How to Create a Birth Plan
What is a birth plan?
A birth plan is just what it sounds like — a written plan that communicates your wishes and goals for before, during and after labour and delivery. In it, parents-to-be can offer up their best-case birthing scenario: how they’d ideally like labour and delivery to play out if all goes according to “plan.”
Why do women have birth plans?
Many women choose to have a written birth plan so they can be sure every detail goes as close as possible to how they’d planned. Some are concerned about how childbirth is supposed to go and want to make sure that happens.
Whatever your reason for wanting a birth plan, you’re certainly not alone.
Having a birth plan can be beneficial for both you and your partner. Make sure that your partner knows exactly what you want before the big day arrives. The more information given, the better. It’s good for both of you to know what your wishes and goals are. If you are in need of some ideas about how to approach this subject, speak with your midwife.
What information should a birth plan include?
Birth plans can be as detailed or as general as you’d like them to be. Most commonly, they track your preferences during labour and delivery, but they can also include details about your postpartum care.
Below are several examples of statements you might include in a birth plan:
Where to give birth: What location would you prefer to give birth? This can be at home, in a midwifery unit, in a maternity team unit in hospital, not sure yet etc.
Companions: Who would you like to be present during your birth. This can include your birthing partner, husband, wife, children etc.
Assisted Delivery: Would you like your companions present during this method of delivery?
Caesarean Section: Would you like your companions present during this method of delivery?
Birthing Equipment: You may find certain equipment will help you during labour. You should try and specify which equipment you would like to try. For example, mats, beanbags, birthing balls etc.
Special Facilities: Some hospitals have special facilities that you may plan on using during your labour. Try and specify whether you plan on using them or not. For example, LDRP room, birthing pools etc.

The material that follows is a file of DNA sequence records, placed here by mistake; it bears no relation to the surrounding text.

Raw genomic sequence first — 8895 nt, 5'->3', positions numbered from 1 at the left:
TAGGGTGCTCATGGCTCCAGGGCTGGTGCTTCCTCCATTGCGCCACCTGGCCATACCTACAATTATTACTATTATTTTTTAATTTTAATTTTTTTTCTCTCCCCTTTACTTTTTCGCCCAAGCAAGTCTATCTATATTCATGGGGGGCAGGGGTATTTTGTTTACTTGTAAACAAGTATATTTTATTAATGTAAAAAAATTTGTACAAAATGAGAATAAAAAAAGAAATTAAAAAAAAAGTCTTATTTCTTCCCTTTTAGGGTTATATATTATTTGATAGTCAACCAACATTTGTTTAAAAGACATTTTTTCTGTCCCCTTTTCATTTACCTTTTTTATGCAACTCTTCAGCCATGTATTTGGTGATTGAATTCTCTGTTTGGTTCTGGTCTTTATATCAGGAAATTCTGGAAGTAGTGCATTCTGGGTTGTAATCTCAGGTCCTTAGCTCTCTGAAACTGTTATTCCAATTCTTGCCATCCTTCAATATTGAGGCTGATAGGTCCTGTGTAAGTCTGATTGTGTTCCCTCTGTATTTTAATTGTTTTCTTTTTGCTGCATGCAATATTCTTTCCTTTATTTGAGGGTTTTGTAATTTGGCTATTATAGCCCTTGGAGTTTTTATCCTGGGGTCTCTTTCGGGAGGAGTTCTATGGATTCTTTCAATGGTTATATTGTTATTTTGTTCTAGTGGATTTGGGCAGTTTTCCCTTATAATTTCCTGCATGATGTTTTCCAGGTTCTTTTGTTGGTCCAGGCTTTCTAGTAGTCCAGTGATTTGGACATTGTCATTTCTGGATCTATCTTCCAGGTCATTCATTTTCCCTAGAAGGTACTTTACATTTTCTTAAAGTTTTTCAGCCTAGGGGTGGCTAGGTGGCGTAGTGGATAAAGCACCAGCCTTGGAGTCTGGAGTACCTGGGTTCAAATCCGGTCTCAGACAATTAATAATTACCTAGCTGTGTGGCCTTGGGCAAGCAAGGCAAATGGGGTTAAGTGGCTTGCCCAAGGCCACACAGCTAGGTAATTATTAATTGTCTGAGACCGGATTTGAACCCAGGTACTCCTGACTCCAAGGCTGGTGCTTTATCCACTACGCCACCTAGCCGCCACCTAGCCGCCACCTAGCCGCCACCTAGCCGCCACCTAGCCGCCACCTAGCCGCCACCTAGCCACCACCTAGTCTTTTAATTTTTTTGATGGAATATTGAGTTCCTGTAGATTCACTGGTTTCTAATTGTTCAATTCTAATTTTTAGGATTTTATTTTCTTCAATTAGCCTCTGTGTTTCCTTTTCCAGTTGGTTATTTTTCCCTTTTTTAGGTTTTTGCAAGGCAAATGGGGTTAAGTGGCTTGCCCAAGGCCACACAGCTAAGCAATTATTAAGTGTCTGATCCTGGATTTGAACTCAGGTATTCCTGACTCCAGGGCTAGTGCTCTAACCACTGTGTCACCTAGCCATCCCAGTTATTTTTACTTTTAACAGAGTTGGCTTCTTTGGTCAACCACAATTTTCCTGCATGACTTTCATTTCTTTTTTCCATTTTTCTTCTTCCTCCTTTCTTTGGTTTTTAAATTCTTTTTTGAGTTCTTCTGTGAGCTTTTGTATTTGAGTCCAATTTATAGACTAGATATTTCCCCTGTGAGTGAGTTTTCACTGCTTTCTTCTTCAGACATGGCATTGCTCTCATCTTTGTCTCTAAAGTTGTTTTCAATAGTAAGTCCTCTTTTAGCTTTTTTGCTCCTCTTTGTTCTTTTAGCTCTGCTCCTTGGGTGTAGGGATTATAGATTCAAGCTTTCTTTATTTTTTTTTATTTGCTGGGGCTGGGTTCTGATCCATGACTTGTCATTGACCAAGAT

Posture: How you would prefer to sit up during labour and delivery. Do you want an epidural? What side do you want your partner to position your body on? How much do you want to move around throughout labour?
Positioning: Do you want to stay on one side throughout labour? This is important for those who may need a C-section.
Skin-to-skin Contact: After the birth, you can have your baby lifted straight onto you before the cord is cut so that you can be close to each other immediately. If you prefer, you can ask the midwife to wipe your baby and wrap him or her in a blanket first.
Pain Relief Options: Planning what pain relief options you would like to use (if any) is important so that the maternity hospital staff know. Some women use a combination of methods. You may find that you want more pain relief than you had planned, or that more effective pain relief may be advised to assist with delivery. You can use several different methods at different times. Having a plan in the first place is helpful. Please note: Your plan can change during labour. You may go into labour planning for a natural birth and then request any pain relief from your midwife. You will not be denied this based on your original plan.
Feeding Your Baby: Breast milk is the best form of nutrition for babies as it provides all the nutrients a baby needs and has lasting benefits for the health of your child. Infant formula milk can be used as an alternative to breast milk. Including your preference will help the staff to plan. Remember, the method which you choose will always be supported by hospital staff.